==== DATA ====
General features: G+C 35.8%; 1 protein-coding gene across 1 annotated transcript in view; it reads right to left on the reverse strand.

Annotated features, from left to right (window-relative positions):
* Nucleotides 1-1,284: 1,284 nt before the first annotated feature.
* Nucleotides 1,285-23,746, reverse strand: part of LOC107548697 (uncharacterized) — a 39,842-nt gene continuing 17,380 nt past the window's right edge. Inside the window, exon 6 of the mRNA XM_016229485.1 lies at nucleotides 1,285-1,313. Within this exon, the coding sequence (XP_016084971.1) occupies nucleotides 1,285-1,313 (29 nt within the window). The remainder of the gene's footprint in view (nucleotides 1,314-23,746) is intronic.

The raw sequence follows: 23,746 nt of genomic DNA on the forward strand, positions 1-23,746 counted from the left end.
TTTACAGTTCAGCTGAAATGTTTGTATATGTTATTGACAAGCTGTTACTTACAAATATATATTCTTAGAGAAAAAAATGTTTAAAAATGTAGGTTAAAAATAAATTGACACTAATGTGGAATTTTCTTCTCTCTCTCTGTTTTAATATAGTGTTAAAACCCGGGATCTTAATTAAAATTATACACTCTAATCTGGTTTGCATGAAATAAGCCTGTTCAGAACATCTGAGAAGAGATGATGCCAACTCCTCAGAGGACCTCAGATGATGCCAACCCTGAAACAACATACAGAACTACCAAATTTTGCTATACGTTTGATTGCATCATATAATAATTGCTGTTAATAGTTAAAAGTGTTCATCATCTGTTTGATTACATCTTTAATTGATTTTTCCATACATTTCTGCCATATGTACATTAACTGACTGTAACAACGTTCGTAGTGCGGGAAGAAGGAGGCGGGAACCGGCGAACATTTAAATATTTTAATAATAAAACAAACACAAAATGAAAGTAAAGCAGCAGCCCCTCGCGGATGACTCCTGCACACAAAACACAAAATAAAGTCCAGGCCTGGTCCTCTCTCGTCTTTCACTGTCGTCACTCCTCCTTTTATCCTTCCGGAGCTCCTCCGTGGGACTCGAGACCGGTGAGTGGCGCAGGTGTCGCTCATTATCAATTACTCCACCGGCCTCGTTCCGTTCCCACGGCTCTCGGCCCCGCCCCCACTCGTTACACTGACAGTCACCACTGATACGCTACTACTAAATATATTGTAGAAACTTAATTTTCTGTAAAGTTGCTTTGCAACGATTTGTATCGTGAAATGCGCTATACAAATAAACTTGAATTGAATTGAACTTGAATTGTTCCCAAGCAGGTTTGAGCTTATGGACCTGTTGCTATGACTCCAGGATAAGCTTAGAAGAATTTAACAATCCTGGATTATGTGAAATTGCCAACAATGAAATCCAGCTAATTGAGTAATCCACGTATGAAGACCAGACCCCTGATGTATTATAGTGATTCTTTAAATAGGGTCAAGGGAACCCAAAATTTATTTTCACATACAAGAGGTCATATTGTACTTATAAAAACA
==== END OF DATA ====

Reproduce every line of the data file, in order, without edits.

General features: G+C 35.8%; 1 protein-coding gene across 1 annotated transcript in view; it reads right to left on the reverse strand.

Annotated features, from left to right (window-relative positions):
* Nucleotides 1-1,284: 1,284 nt before the first annotated feature.
* Nucleotides 1,285-23,746, reverse strand: part of LOC107548697 (uncharacterized) — a 39,842-nt gene continuing 17,380 nt past the window's right edge. Inside the window, exon 6 of the mRNA XM_016229485.1 lies at nucleotides 1,285-1,313. Within this exon, the coding sequence (XP_016084971.1) occupies nucleotides 1,285-1,313 (29 nt within the window). The remainder of the gene's footprint in view (nucleotides 1,314-23,746) is intronic.

The raw sequence follows: 23,746 nt of genomic DNA on the forward strand, positions 1-23,746 counted from the left end.
TTTACAGTTCAGCTGAAATGTTTGTATATGTTATTGACAAGCTGTTACTTACAAATATATATTCTTAGAGAAAAAAATGTTTAAAAATGTAGGTTAAAAATAAATTGACACTAATGTGGAATTTTCTTCTCTCTCTCTGTTTTAATATAGTGTTAAAACCCGGGATCTTAATTAAAATTATACACTCTAATCTGGTTTGCATGAAATAAGCCTGTTCAGAACATCTGAGAAGAGATGATGCCAACTCCTCAGAGGACCTCAGATGATGCCAACCCTGAAACAACATACAGAACTACCAAATTTTGCTATACGTTTGATTGCATCATATAATAATTGCTGTTAATAGTTAAAAGTGTTCATCATCTGTTTGATTACATCTTTAATTGATTTTTCCATACATTTCTGCCATATGTACATTAACTGACTGTAACAACGTTCGTAGTGCGGGAAGAAGGAGGCGGGAACCGGCGAACATTTAAATATTTTAATAATAAAACAAACACAAAATGAAAGTAAAGCAGCAGCCCCTCGCGGATGACTCCTGCACACAAAACACAAAATAAAGTCCAGGCCTGGTCCTCTCTCGTCTTTCACTGTCGTCACTCCTCCTTTTATCCTTCCGGAGCTCCTCCGTGGGACTCGAGACCGGTGAGTGGCGCAGGTGTCGCTCATTATCAATTACTCCACCGGCCTCGTTCCGTTCCCACGGCTCTCGGCCCCGCCCCCACTCGTTACACTGACAGTCACCACTGATACGCTACTACTAAATATATTGTAGAAACTTAATTTTCTGTAAAGTTGCTTTGCAACGATTTGTATCGTGAAATGCGCTATACAAATAAACTTGAATTGAATTGAACTTGAATTGTTCCCAAGCAGGTTTGAGCTTATGGACCTGTTGCTATGACTCCAGGATAAGCTTAGAAGAATTTAACAATCCTGGATTATGTGAAATTGCCAACAATGAAATCCAGCTAATTGAGTAATCCACGTATGAAGACCAGACCCCTGATGTATTATAGTGATTCTTTAAATAGGGTCAAGGGAACCCAAAATTTATTTTCACATACAAGAGGTCATATTGTACTTATAAAAACA